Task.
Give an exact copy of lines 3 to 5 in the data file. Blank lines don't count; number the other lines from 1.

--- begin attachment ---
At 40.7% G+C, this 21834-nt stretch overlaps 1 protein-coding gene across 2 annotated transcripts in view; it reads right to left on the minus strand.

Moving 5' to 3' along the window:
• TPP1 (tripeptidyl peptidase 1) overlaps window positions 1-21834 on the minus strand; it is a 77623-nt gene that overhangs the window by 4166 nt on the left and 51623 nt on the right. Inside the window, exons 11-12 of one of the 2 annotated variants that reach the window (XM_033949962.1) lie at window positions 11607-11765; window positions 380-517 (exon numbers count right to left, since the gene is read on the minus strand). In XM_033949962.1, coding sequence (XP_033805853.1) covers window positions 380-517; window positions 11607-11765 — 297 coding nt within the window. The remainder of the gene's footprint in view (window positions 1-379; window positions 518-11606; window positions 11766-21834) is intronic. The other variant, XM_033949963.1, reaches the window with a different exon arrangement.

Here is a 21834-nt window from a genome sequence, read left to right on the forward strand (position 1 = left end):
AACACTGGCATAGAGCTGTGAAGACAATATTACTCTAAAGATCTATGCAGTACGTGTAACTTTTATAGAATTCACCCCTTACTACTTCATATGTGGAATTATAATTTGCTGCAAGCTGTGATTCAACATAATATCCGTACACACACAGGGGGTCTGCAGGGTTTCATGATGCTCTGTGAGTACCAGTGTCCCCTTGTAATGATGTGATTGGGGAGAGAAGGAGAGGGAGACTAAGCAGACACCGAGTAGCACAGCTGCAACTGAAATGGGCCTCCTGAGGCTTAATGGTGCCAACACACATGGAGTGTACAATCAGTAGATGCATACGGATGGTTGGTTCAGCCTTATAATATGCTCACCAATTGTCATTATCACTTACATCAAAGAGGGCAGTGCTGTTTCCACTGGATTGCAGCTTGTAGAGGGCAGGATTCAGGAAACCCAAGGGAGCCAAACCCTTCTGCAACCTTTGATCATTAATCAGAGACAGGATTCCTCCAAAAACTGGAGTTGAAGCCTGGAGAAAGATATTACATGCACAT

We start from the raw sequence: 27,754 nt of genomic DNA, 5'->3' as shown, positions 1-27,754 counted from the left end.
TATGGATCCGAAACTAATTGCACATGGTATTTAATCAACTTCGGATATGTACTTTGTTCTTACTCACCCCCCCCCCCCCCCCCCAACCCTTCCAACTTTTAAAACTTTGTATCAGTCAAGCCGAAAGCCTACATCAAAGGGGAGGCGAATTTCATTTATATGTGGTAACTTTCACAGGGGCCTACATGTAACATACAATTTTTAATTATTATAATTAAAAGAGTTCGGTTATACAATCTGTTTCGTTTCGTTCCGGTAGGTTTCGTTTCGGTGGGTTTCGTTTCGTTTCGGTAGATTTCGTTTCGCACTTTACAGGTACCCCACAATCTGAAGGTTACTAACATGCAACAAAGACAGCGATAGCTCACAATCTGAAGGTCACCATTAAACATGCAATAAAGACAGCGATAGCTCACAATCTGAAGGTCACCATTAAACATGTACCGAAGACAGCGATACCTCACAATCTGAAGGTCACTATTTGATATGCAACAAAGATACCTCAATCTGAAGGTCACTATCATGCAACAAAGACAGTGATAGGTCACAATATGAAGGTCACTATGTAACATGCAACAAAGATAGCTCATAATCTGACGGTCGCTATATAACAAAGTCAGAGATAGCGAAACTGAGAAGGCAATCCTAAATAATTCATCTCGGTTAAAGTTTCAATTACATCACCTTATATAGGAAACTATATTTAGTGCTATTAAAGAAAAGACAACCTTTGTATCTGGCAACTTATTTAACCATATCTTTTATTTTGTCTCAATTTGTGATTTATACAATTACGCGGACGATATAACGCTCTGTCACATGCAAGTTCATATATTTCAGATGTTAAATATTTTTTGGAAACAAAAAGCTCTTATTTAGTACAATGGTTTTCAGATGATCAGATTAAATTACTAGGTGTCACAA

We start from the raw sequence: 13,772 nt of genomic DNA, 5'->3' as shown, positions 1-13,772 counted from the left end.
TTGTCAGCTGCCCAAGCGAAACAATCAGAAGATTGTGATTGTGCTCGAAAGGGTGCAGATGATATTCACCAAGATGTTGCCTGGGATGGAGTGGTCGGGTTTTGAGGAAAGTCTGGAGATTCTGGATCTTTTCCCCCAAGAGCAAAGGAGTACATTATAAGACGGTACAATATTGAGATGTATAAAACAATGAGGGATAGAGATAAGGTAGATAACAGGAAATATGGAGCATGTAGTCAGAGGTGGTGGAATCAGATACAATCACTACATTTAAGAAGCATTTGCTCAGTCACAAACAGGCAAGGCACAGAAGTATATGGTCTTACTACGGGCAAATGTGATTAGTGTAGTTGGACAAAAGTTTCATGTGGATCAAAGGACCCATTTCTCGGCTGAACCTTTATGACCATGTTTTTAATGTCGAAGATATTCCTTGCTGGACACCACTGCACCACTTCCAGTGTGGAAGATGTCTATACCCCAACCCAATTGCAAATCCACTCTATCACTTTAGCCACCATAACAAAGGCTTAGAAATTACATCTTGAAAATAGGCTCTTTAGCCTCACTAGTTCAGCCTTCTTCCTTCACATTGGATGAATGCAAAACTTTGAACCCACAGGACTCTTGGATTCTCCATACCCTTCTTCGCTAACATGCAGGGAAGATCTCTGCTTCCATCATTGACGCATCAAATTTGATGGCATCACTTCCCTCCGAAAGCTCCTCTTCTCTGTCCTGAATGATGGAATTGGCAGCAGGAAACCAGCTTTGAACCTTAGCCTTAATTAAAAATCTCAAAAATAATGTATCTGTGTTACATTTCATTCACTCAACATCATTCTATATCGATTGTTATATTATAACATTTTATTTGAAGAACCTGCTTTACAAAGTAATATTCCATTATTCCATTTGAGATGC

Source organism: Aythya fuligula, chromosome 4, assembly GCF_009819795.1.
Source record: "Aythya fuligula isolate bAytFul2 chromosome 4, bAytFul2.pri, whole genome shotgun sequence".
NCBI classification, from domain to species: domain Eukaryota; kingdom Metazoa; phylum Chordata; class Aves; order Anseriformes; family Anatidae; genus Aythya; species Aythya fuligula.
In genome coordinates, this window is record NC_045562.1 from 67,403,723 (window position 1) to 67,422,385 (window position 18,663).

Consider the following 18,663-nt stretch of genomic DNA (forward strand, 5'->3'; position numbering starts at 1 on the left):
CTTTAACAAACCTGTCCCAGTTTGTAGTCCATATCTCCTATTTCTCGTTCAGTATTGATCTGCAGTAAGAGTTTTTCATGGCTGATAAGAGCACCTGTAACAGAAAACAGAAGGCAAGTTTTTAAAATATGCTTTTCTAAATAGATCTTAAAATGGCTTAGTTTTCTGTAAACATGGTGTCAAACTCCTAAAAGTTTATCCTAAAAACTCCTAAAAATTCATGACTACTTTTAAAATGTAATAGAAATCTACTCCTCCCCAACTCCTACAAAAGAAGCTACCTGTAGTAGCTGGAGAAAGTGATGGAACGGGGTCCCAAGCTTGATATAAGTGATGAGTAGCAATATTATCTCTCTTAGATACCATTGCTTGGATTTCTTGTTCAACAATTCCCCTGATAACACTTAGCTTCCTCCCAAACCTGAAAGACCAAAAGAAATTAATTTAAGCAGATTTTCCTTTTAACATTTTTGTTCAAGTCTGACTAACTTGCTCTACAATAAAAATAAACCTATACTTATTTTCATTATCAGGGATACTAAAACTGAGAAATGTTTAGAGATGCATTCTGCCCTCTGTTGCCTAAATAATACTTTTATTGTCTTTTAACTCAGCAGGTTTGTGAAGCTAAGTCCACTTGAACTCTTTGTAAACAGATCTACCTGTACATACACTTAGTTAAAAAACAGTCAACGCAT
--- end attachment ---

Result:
• TPP1 (tripeptidyl peptidase 1) overlaps window positions 1-21834 on the minus strand; it is a 77623-nt gene that overhangs the window by 4166 nt on the left and 51623 nt on the right. Inside the window, exons 11-12 of one of the 2 annotated variants that reach the window (XM_033949962.1) lie at window positions 11607-11765; window positions 380-517 (exon numbers count right to left, since the gene is read on the minus strand). In XM_033949962.1, coding sequence (XP_033805853.1) covers window positions 380-517; window positions 11607-11765 — 297 coding nt within the window. The remainder of the gene's footprint in view (window positions 1-379; window positions 518-11606; window positions 11766-21834) is intronic. The other variant, XM_033949963.1, reaches the window with a different exon arrangement.

Here is a 21834-nt window from a genome sequence, read left to right on the forward strand (position 1 = left end):
AACACTGGCATAGAGCTGTGAAGACAATATTACTCTAAAGATCTATGCAGTACGTGTAACTTTTATAGAATTCACCCCTTACTACTTCATATGTGGAATTATAATTTGCTGCAAGCTGTGATTCAACATAATATCCGTACACACACAGGGGGTCTGCAGGGTTTCATGATGCTCTGTGAGTACCAGTGTCCCCTTGTAATGATGTGATTGGGGAGAGAAGGAGAGGGAGACTAAGCAGACACCGAGTAGCACAGCTGCAACTGAAATGGGCCTCCTGAGGCTTAATGGTGCCAACACACATGGAGTGTACAATCAGTAGATGCATACGGATGGTTGGTTCAGCCTTATAATATGCTCACCAATTGTCATTATCACTTACATCAAAGAGGGCAGTGCTGTTTCCACTGGATTGCAGCTTGTAGAGGGCAGGATTCAGGAAACCCAAGGGAGCCAAACCCTTCTGCAACCTTTGATCATTAATCAGAGACAGGATTCCTCCAAAAACTGGAGTTGAAGCCTGGAGAAAGATATTACATGCACAT